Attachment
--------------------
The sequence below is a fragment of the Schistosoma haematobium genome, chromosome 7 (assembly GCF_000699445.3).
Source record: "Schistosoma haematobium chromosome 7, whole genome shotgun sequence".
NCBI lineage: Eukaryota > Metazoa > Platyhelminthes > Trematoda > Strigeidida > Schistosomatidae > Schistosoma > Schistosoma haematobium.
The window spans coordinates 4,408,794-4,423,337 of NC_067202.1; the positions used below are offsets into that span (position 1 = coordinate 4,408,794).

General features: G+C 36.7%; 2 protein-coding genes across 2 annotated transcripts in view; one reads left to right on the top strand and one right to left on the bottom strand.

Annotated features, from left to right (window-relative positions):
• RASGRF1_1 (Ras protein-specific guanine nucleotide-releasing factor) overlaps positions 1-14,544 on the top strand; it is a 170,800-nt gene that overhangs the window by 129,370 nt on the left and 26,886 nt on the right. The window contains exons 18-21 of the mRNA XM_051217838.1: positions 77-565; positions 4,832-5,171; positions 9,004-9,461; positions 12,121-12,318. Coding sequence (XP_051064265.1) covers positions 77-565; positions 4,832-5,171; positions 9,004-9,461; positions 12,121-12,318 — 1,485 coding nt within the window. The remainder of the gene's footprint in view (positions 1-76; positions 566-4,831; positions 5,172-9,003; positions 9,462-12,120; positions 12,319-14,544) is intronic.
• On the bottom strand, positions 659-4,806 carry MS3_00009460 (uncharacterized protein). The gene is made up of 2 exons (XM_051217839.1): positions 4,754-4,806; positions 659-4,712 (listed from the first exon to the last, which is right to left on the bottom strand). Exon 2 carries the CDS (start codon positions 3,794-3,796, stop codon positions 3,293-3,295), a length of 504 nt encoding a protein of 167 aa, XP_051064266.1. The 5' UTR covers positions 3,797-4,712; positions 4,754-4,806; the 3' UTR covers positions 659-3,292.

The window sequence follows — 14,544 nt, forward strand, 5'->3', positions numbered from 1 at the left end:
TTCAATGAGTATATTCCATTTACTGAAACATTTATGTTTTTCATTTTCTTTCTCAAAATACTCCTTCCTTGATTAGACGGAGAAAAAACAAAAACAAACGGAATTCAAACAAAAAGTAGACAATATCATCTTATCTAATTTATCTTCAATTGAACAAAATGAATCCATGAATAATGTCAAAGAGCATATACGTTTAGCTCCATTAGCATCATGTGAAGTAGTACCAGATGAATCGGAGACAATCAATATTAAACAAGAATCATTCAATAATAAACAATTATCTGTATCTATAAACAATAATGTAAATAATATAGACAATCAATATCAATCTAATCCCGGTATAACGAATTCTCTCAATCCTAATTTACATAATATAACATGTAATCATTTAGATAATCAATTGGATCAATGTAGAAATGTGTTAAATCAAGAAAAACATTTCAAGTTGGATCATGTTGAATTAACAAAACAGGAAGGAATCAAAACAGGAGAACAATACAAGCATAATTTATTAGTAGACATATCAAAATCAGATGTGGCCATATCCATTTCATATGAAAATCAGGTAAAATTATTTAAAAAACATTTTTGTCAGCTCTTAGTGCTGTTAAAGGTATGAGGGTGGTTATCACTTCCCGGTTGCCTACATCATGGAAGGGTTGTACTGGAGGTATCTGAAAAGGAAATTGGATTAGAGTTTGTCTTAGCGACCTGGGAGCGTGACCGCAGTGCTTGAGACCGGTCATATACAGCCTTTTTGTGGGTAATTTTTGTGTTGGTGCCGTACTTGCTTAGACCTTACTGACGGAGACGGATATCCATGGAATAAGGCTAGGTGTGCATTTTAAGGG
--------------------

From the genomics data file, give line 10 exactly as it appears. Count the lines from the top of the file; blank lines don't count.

TTCAATGAGTATATTCCATTTACTGAAACATTTATGTTTTTCATTTTCTTTCTCAAAATACTCCTTCCTTGATTAGACGGAGAAAAAACAAAAACAAACGGAATTCAAACAAAAAGTAGACAATATCATCTTATCTAATTTATCTTCAATTGAACAAAATGAATCCATGAATAATGTCAAAGAGCATATACGTTTAGCTCCATTAGCATCATGTGAAGTAGTACCAGATGAATCGGAGACAATCAATATTAAACAAGAATCATTCAATAATAAACAATTATCTGTATCTATAAACAATAATGTAAATAATATAGACAATCAATATCAATCTAATCCCGGTATAACGAATTCTCTCAATCCTAATTTACATAATATAACATGTAATCATTTAGATAATCAATTGGATCAATGTAGAAATGTGTTAAATCAAGAAAAACATTTCAAGTTGGATCATGTTGAATTAACAAAACAGGAAGGAATCAAAACAGGAGAACAATACAAGCATAATTTATTAGTAGACATATCAAAATCAGATGTGGCCATATCCATTTCATATGAAAATCAGGTAAAATTATTTAAAAAACATTTTTGTCAGCTCTTAGTGCTGTTAAAGGTATGAGGGTGGTTATCACTTCCCGGTTGCCTACATCATGGAAGGGTTGTACTGGAGGTATCTGAAAAGGAAATTGGATTAGAGTTTGTCTTAGCGACCTGGGAGCGTGACCGCAGTGCTTGAGACCGGTCATATACAGCCTTTTTGTGGGTAATTTTTGTGTTGGTGCCGTACTTGCTTAGACCTTACTGACGGAGACGGATATCCATGGAATAAGGCTAGGTGTGCATTTTAAGGG